SOMEBODY, PLEASE TELL ME YOU’VE HEARD OF THIS BEAUTY.
Seriously, this book is incredible. The synopsis is bad. Don’t trust the synopsis. It kinda makes it sound lame. It’s not. It’s incredible. It has a charming ghost and a cold little boy without a hat and a little girl with grief problems and a security guard who’s determined, for some reason, to give the boy a hat, and a Lady Premiere who wants a particular spell and an Alchemist who’s managed to lose that spell–or rather, blame the boy, it’s not his fault–and the SUN is missing, guys, and the style is GORGEOUS and it makes you THINK so hard about life and death and immortality and light and darkness and it’s this beautiful Victorian-esque setting and all the threads get tied up so beautifully and it’s just. so. good.
If you’re not convinced yet, have a look at the illustrations (done by the fantabulous Kei Acedera):
Please, do yourself a favor, and go find this book. It seriously changed my writing style forever. I think I can safely say some of my best work would not exist if I had never read this beauty.
The One Chesterton Would Have Loved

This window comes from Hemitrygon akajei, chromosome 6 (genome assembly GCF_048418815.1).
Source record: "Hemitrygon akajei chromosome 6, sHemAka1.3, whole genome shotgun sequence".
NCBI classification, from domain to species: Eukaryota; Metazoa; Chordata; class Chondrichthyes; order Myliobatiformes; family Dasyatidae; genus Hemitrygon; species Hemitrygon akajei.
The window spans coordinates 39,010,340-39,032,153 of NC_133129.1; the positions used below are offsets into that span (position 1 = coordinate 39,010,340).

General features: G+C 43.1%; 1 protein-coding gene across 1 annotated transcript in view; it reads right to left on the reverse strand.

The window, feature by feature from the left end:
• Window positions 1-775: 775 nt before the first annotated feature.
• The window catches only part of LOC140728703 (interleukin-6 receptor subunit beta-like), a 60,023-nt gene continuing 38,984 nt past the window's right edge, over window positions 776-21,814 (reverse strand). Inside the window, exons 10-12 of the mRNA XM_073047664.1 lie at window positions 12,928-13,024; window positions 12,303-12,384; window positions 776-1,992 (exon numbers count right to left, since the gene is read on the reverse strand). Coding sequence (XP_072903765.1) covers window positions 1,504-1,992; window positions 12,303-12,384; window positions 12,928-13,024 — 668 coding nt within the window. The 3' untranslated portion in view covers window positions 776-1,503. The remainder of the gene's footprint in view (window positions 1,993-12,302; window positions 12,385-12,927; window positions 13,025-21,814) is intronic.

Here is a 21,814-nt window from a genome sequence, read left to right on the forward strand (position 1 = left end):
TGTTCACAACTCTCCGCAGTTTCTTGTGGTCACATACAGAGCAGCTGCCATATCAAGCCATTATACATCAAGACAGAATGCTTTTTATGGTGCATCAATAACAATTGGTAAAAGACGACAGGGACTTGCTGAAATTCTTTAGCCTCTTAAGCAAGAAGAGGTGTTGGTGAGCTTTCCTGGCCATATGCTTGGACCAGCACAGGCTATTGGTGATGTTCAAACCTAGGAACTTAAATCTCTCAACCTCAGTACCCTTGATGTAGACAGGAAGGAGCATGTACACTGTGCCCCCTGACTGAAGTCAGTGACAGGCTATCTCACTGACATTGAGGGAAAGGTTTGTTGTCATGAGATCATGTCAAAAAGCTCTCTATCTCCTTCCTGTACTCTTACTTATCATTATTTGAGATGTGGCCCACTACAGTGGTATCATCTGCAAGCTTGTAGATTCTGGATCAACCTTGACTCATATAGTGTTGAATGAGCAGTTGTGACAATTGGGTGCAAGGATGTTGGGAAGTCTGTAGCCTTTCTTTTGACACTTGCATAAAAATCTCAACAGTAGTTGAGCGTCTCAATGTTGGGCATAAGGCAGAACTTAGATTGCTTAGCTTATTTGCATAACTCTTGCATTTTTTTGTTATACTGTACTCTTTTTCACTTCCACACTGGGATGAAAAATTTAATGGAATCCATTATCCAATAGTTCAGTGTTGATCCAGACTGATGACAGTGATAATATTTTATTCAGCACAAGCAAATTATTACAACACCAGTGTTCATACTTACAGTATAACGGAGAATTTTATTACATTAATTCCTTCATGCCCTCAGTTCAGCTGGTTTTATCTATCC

This book is strange. Like, really strange. And I love it. It’ll make you think about the difference between knowledge and wisdom. It’ll make you wonder if you’re intellectually lazy. And best of all, it’ll make you facepalm even while you’re laughing, because the puns are many and varied and clever and hilarious. The way the wordplay and the worldbuilding fit together in this book is EXTREMELY Chestertonian. Just—I don’t even know how to describe it, I just know Chesterton would have loved this book. He’d have written essays analyzing it. (I can honestly see him doing that.) I don’t even know how to describe the book, synopsis wise. It’s got words and numbers in it, pitted against each other as two opposing kingdoms, and The Threadbare Excuse is #relatable. That’s all I can manage. Also. Allow me to say that it is very like Winnie the Pooh in its Random and Hilarious Capitalizations. *shoves you gently* Go read it. What are you waiting for?
The Guardian Angels of My Bookshelf
I cannot for the life of me figure out how to get these two covers on the same row. Both via goodreads, though. And these books–both so little, but so great. Short, sweet, packed with wisdom, just little books, for us little flowers–you can read a section or two a day before bed and it’s just–lovely. They’ll keep you out of trouble, and they’ll give you something to meditate on, and I genuinely believe they’ll change your life, especially the bottom one. So–yeah. Cannot recommend enough.
And I reckon that’s a good note to end on! Well, friends, what do you think? Have you heard of or read any of these? Have you read past book three in How To Train Your Dragon? What are some of your favorite underrated books? And do you think you’ll go try any of these ones now?
P.S. *clears throat* *Archibald Asparagus voice* “Tune in next week to hear Grim say ‘Let’s talk about the elephant in the room! (it’s a folk music elephant, so maybe the elephant in the tavern?)'”